Andrew MacDougall is a director at Trafalgar Strategy and a former head of communications to prime minister Stephen Harper.
If you want to understand how much the Conservative Party of Canada has changed since its inception, look no further than the fate of Peter MacKay, one of the men who birthed the party 17 years ago. Mr. MacKay is smarting today after watching Erin O’Toole skate away with the trophy that so many predicted was his at the start of the race for the Conservative Party leadership. It wasn’t quite missing an open goal on a breakaway, but it still counts as a spectacular failure. Mr. MacKay was both outsmarted and outworked, but in the end, Mr. O’Toole won because he understood a core truth about his party better than his rival: that the Conservative Party of Canada is no longer the coalition of Progressive Conservatives and Reformists it was when Stephen Harper took the united party’s helm in 2004. The current coalition looks much different: It is more mistrustful of Bay Street and institutions and more in tune with the struggles of smaller communities.
That was illustrated by third-place finisher Leslyn Lewis’s second-ballot victory in the popular vote. And while critics will snark that Ms. Lewis was only a stalking horse for the party’s significant social-conservative support, this view ignores Ms. Lewis’s significant appeal across the country. There’s a reason so many preferred her to Derek Sloan, the other out-and-out social conservative: A lot of Conservatives clearly liked what they saw in the positive, confident, immigrant Black female Toronto lawyer. Her mere candidacy helps chip away at the myth the Conservative Party is inherently hostile to any or all of these things.
Alas, that narrative lingers in many places, including in the press – and for good reason. If Mr. O’Toole is to make the most of his leadership, he must work quickly to debunk it at every opportunity.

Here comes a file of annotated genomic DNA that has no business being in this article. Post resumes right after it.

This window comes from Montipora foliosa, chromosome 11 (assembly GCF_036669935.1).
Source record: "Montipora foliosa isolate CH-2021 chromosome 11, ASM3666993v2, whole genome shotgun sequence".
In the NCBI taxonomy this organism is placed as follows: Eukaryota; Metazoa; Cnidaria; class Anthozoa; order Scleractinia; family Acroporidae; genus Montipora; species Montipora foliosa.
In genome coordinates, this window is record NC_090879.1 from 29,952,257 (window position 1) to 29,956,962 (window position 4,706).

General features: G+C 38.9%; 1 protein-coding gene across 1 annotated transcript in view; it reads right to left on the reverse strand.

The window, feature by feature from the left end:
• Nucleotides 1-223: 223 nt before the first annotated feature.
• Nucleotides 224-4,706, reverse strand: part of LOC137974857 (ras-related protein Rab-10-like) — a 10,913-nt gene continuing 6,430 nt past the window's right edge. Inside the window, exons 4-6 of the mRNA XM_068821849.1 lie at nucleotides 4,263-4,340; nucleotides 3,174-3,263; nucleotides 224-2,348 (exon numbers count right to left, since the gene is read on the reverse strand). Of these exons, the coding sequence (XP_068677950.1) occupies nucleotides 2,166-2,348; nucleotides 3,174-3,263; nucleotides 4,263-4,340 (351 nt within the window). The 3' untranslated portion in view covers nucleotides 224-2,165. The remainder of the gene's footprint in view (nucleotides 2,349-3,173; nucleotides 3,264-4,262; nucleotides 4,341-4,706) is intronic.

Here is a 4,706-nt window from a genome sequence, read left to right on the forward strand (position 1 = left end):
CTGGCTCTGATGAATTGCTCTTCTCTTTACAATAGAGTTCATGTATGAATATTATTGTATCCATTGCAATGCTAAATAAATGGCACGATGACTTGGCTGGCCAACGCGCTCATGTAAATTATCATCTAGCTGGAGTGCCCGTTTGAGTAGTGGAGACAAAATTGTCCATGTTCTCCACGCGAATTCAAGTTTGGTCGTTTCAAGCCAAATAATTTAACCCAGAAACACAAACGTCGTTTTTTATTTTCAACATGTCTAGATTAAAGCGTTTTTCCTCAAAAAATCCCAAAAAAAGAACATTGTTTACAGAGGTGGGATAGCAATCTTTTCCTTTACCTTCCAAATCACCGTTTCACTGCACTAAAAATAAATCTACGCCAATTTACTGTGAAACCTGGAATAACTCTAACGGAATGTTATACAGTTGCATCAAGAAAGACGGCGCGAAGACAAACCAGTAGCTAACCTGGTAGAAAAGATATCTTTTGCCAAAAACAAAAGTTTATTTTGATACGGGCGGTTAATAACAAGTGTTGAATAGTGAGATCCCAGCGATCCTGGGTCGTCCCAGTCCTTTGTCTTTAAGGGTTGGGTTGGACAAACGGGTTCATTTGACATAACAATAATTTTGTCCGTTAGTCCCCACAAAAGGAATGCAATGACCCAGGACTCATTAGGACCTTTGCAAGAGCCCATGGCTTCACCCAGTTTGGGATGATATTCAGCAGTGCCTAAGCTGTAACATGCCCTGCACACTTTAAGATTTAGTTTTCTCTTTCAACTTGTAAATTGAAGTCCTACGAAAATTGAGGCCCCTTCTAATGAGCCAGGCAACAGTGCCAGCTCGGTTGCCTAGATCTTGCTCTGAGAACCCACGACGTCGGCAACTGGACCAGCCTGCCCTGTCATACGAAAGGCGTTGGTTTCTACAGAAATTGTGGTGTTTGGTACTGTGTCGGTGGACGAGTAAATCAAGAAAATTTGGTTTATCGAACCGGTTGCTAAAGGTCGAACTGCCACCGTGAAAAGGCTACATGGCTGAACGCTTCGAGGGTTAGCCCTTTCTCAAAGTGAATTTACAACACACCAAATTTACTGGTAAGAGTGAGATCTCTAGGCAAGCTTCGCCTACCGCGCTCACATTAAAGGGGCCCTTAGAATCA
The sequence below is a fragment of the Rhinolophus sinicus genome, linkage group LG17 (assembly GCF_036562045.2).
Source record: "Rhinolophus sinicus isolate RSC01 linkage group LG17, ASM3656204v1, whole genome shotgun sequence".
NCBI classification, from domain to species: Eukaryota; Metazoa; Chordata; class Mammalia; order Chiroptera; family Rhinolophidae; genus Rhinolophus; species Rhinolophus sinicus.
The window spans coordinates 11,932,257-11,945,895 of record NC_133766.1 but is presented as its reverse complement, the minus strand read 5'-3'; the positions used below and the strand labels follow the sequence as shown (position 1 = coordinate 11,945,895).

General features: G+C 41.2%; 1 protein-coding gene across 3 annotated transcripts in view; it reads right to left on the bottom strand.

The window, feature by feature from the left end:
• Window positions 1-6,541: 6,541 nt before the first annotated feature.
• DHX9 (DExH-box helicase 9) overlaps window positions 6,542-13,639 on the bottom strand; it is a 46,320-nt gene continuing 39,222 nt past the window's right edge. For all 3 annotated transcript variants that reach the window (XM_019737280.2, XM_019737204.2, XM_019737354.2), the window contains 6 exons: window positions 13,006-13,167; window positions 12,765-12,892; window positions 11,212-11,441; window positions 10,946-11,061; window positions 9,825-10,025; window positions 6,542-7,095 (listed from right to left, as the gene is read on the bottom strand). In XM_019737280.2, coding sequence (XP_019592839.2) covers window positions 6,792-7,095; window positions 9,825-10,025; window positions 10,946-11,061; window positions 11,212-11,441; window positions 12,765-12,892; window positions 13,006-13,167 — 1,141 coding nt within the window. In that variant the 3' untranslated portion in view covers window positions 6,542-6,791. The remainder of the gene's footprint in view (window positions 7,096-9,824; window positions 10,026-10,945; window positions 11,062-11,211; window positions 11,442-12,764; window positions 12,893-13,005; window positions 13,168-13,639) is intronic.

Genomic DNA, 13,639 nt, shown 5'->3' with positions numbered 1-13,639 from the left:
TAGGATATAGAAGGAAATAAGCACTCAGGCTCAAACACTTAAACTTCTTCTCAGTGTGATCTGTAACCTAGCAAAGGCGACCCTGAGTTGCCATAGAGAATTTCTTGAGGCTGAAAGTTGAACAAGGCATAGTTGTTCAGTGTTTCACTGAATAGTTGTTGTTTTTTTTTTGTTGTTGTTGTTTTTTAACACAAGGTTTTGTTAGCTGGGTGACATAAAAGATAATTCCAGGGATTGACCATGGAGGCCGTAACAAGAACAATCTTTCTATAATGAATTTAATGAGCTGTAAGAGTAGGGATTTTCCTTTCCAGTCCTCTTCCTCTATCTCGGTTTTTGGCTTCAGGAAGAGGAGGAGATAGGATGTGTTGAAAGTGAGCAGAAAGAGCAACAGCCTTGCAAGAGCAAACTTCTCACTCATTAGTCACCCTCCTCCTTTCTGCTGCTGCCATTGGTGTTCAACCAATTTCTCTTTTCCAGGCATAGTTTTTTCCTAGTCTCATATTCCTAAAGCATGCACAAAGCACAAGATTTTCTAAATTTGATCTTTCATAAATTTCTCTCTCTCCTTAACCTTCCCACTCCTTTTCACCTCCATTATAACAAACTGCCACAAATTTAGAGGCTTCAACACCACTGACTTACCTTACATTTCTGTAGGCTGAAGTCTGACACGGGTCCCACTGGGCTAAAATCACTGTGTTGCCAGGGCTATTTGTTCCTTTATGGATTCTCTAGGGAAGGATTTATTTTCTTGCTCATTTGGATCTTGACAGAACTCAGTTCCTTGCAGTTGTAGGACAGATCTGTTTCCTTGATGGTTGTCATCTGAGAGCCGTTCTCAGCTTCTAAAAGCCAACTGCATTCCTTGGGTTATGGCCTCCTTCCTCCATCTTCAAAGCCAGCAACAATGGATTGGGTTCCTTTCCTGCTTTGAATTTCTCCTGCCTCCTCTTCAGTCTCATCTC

Here, Mr. O’Toole’s understanding of the modern Conservative Party might give him more leeway as he seeks to broaden the party’s appeal. Mr. O’Toole certainly played to the Conservative base with some of his campaign pledges, such as defunding the CBC, but he’s savvy enough to know that the angry, ranty image of the party – typified by outgoing leader Andrew Scheer’s chippy farewell speech – doesn’t play well enough to get the Conservatives back into power. He’ll need a more compelling and mature offer.
Thankfully, Mr. O’Toole seems willing to grasp this nettle. “We must continue to point out Liberal failings and corruption,” he said in his late-night victory speech. “But we must also show Canadians our vision for a stronger, more prosperous and more united Canada.” Amen. As tempting as it might be to focus on the current Liberal mess with WE Charity, he is correct to prescribe more emphasis on constructing a distinct road map for where the country should go now as it recovers from the novel coronavirus and its continuing effects. Justin Trudeau, after all, has already prorogued Parliament so as to turn his government’s resources to this important task.
The trick for Mr. O’Toole will be to apply conservative principles to Canada’s current problems and not just offer up Liberal-lite fare, as many Conservatives clearly feared Mr. MacKay would have. He must find a way to put family, fairness, hard work and dignity together in a way that doesn’t spell either severe cuts or billions in new spending. It’s a big ask on a potentially tight timeline, with a Prime Minister who is clearly spoiling for a fight.
Fortunately – or, rather, sadly – the opportunity is there for a new approach. The pandemic has demonstrated that a lot of what Canadians thought were solid foundations are actually shifting sands. Flexible, low-paid work – once the preserve of those without education or who are new to the country – is now the reality for millions of highly educated Canadians, many of whom are entering what should be their prime earning years. Getting the policy prescriptions right to reverse these trends as the virus recedes would appeal to both immigrant communities such as Ms. Lewis’s, as well as the younger voters in cities that Conservatives have spent years turning off.
It won’t be easy. But this is where the other great quality demonstrated by Mr. O’Toole in the leadership race – hard work – will pay off. To outskate Mr. MacKay, the Member of Parliament for Durham sized up his task, devised a plan to accomplish it and then worked relentlessly until he delivered.
But there is no rest for the weary. Mr. O’Toole must now repeat his trick on a much grander stage.
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